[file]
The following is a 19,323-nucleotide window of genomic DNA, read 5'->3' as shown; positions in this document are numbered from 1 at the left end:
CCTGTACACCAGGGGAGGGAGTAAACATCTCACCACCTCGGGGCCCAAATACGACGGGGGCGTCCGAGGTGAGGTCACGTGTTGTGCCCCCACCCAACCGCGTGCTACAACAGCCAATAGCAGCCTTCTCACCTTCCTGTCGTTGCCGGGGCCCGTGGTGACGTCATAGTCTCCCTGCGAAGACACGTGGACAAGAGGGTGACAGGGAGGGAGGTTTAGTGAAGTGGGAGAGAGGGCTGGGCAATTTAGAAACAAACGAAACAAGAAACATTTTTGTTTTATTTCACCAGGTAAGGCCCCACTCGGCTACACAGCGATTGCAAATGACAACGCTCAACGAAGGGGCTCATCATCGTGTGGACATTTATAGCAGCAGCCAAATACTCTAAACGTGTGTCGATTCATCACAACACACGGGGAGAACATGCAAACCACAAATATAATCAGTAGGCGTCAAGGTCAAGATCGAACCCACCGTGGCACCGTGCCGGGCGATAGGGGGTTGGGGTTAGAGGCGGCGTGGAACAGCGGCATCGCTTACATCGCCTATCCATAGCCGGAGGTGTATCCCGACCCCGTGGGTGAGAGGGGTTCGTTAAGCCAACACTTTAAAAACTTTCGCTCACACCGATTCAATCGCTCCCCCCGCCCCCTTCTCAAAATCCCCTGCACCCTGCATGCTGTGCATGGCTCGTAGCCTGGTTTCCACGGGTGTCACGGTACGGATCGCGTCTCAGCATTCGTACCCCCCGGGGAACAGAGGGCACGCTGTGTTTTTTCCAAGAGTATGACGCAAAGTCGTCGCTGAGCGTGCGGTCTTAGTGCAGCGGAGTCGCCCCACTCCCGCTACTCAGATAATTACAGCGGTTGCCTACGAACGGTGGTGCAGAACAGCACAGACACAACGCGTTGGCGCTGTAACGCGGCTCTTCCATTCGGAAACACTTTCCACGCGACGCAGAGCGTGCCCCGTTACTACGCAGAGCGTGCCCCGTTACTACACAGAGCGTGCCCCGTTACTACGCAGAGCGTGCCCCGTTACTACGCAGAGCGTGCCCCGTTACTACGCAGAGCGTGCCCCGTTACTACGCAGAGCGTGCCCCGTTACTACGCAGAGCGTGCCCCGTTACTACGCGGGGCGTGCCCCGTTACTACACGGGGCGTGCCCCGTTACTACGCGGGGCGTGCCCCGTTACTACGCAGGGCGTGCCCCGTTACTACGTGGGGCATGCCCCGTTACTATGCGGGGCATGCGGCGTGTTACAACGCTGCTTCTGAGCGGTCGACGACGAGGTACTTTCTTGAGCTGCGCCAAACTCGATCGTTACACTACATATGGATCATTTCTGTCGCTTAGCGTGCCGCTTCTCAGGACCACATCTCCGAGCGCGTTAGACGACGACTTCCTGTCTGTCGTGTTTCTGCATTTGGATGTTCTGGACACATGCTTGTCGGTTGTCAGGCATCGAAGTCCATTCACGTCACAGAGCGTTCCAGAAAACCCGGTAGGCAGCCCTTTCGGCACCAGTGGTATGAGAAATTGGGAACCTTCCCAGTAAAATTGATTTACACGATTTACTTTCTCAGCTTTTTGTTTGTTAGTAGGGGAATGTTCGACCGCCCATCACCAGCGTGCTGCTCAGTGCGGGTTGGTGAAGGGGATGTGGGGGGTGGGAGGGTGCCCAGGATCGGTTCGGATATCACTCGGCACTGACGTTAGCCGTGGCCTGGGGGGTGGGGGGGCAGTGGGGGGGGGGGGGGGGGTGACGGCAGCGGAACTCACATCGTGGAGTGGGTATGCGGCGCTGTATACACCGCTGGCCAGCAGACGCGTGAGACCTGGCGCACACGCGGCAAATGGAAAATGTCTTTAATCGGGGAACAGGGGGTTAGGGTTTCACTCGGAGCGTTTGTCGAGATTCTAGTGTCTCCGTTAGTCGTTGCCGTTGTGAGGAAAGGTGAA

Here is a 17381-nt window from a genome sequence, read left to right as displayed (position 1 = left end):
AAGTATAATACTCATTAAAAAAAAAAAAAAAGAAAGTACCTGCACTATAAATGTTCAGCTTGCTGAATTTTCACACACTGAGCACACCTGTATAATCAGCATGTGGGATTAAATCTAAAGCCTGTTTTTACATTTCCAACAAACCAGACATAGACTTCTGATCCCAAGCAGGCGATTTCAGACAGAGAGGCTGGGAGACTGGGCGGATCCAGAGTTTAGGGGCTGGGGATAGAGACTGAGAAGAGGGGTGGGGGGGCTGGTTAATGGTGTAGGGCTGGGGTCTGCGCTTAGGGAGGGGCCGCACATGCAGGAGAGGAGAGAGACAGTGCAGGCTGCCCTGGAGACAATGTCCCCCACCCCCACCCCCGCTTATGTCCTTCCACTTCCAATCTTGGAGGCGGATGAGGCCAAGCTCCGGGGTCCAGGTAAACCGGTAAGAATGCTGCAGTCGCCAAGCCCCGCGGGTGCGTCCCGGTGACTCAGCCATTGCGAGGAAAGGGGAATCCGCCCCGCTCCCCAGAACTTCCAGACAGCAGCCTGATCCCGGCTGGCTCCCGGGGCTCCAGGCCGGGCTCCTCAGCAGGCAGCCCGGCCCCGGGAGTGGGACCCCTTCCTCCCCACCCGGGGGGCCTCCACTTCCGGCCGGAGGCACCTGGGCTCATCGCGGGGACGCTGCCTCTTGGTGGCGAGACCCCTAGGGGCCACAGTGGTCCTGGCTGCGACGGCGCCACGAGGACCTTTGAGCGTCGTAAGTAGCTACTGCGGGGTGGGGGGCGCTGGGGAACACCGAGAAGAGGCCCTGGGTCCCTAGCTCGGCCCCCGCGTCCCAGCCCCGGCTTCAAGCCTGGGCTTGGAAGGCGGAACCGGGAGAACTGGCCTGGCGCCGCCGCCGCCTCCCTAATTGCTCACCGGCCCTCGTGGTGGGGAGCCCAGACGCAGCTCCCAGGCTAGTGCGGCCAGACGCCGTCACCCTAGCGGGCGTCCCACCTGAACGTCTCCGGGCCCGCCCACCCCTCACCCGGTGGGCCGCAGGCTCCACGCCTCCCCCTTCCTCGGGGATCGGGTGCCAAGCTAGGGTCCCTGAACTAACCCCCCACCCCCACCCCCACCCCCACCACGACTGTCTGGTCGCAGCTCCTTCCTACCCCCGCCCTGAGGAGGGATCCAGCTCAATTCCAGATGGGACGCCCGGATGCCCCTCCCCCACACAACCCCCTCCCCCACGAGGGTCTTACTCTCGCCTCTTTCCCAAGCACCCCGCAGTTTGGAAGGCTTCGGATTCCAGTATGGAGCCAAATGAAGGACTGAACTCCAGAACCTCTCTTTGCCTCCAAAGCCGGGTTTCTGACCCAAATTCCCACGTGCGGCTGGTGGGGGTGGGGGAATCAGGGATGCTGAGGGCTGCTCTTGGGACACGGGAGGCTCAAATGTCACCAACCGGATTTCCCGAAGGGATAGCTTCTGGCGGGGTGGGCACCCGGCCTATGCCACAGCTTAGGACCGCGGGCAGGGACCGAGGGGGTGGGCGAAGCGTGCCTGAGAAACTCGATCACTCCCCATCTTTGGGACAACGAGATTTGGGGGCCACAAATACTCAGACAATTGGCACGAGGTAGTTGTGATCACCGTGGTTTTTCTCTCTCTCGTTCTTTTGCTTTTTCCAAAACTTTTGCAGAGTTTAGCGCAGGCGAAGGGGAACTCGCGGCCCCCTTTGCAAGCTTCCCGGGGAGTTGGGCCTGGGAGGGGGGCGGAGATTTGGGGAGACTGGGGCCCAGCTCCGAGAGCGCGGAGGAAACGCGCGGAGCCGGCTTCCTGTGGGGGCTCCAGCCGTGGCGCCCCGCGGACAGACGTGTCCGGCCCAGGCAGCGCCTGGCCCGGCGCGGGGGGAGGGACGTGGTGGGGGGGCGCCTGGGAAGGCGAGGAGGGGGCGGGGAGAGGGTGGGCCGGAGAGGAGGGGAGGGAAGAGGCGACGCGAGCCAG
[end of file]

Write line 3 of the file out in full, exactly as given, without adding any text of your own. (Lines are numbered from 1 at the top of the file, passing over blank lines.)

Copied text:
Here is a 17381-nt window from a genome sequence, read left to right as displayed (position 1 = left end):